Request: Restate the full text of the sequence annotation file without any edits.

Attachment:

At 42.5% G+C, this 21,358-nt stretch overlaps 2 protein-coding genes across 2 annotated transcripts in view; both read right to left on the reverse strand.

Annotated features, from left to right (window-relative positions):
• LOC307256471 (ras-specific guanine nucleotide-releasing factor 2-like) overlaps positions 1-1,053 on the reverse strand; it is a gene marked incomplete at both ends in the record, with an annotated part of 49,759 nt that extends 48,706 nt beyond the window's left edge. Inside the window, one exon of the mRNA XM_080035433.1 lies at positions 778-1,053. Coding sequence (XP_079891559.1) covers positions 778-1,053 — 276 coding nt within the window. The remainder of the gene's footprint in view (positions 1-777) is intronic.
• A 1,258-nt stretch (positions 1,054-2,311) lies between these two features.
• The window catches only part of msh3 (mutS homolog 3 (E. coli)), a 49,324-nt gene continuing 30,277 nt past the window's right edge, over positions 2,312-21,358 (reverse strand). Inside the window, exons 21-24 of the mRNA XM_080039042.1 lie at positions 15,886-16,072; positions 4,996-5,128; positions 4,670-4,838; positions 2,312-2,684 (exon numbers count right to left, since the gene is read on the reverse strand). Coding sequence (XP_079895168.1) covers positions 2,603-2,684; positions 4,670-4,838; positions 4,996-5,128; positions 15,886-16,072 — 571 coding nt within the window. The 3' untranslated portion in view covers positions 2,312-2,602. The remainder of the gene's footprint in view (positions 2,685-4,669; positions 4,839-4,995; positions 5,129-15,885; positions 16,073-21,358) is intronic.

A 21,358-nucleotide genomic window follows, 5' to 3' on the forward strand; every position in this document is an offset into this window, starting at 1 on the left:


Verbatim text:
At 42.5% G+C, this 21,358-nt stretch overlaps 2 protein-coding genes across 2 annotated transcripts in view; both read right to left on the reverse strand.

Annotated features, from left to right (window-relative positions):
• LOC307256471 (ras-specific guanine nucleotide-releasing factor 2-like) overlaps positions 1-1,053 on the reverse strand; it is a gene marked incomplete at both ends in the record, with an annotated part of 49,759 nt that extends 48,706 nt beyond the window's left edge. Inside the window, one exon of the mRNA XM_080035433.1 lies at positions 778-1,053. Coding sequence (XP_079891559.1) covers positions 778-1,053 — 276 coding nt within the window. The remainder of the gene's footprint in view (positions 1-777) is intronic.
• A 1,258-nt stretch (positions 1,054-2,311) lies between these two features.
• The window catches only part of msh3 (mutS homolog 3 (E. coli)), a 49,324-nt gene continuing 30,277 nt past the window's right edge, over positions 2,312-21,358 (reverse strand). Inside the window, exons 21-24 of the mRNA XM_080039042.1 lie at positions 15,886-16,072; positions 4,996-5,128; positions 4,670-4,838; positions 2,312-2,684 (exon numbers count right to left, since the gene is read on the reverse strand). Coding sequence (XP_079895168.1) covers positions 2,603-2,684; positions 4,670-4,838; positions 4,996-5,128; positions 15,886-16,072 — 571 coding nt within the window. The 3' untranslated portion in view covers positions 2,312-2,602. The remainder of the gene's footprint in view (positions 2,685-4,669; positions 4,839-4,995; positions 5,129-15,885; positions 16,073-21,358) is intronic.

A 21,358-nucleotide genomic window follows, 5' to 3' on the forward strand; every position in this document is an offset into this window, starting at 1 on the left: